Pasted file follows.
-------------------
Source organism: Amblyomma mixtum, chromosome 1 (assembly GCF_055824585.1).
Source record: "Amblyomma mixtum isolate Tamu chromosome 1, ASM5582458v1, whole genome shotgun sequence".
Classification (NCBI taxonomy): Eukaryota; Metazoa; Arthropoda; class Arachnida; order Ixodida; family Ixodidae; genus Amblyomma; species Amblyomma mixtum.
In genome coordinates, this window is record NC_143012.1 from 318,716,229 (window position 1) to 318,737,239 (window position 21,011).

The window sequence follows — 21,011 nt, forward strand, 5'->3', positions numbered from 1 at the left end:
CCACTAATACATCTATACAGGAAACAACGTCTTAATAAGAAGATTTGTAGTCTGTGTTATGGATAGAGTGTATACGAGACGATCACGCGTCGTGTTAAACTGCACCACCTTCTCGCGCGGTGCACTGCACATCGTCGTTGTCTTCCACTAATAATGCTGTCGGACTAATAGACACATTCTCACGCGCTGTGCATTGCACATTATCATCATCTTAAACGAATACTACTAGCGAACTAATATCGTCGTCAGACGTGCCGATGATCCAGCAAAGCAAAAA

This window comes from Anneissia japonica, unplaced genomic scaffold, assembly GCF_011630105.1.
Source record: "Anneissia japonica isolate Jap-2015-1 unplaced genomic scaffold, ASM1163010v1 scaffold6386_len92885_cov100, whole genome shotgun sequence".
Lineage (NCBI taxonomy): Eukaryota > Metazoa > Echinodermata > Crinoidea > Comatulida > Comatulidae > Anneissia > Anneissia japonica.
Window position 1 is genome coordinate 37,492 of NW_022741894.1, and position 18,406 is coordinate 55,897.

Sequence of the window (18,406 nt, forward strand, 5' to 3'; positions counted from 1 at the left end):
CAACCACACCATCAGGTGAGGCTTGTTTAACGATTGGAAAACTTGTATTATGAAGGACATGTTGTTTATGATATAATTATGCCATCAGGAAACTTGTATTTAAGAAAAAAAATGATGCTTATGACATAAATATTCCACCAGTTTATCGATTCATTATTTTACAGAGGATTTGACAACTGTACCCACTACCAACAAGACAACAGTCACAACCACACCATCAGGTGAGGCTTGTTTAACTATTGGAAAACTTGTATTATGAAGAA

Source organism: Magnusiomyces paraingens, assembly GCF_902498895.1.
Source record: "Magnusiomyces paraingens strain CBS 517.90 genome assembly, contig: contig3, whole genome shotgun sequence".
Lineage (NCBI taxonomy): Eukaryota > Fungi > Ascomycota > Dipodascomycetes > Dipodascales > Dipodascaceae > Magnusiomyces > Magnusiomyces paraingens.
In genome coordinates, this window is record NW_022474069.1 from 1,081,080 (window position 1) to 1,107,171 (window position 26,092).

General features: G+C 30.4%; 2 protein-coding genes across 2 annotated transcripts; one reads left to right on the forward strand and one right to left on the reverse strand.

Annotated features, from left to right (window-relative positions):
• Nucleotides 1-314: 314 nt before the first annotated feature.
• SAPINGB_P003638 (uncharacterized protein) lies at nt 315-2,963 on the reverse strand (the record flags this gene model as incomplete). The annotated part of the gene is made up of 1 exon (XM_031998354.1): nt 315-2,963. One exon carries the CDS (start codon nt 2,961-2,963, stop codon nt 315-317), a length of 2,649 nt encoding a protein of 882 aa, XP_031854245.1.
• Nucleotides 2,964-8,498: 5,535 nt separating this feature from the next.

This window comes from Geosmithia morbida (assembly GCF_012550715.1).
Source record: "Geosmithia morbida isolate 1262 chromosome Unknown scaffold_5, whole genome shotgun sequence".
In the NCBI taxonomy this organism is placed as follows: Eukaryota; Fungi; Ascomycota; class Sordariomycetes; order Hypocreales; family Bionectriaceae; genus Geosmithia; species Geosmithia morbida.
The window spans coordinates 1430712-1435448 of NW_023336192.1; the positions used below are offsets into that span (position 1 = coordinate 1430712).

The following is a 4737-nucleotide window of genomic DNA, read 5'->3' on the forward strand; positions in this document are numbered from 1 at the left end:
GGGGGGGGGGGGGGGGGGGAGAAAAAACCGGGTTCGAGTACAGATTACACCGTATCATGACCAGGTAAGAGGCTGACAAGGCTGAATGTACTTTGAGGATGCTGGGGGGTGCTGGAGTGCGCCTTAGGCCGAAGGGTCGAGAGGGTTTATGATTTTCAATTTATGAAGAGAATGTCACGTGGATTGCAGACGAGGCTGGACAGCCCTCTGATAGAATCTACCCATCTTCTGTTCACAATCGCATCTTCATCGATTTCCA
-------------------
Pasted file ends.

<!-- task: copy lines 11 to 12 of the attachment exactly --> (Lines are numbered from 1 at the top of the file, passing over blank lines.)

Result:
Sequence of the window (18,406 nt, forward strand, 5' to 3'; positions counted from 1 at the left end):
CAACCACACCATCAGGTGAGGCTTGTTTAACGATTGGAAAACTTGTATTATGAAGGACATGTTGTTTATGATATAATTATGCCATCAGGAAACTTGTATTTAAGAAAAAAAATGATGCTTATGACATAAATATTCCACCAGTTTATCGATTCATTATTTTACAGAGGATTTGACAACTGTACCCACTACCAACAAGACAACAGTCACAACCACACCATCAGGTGAGGCTTGTTTAACTATTGGAAAACTTGTATTATGAAGAA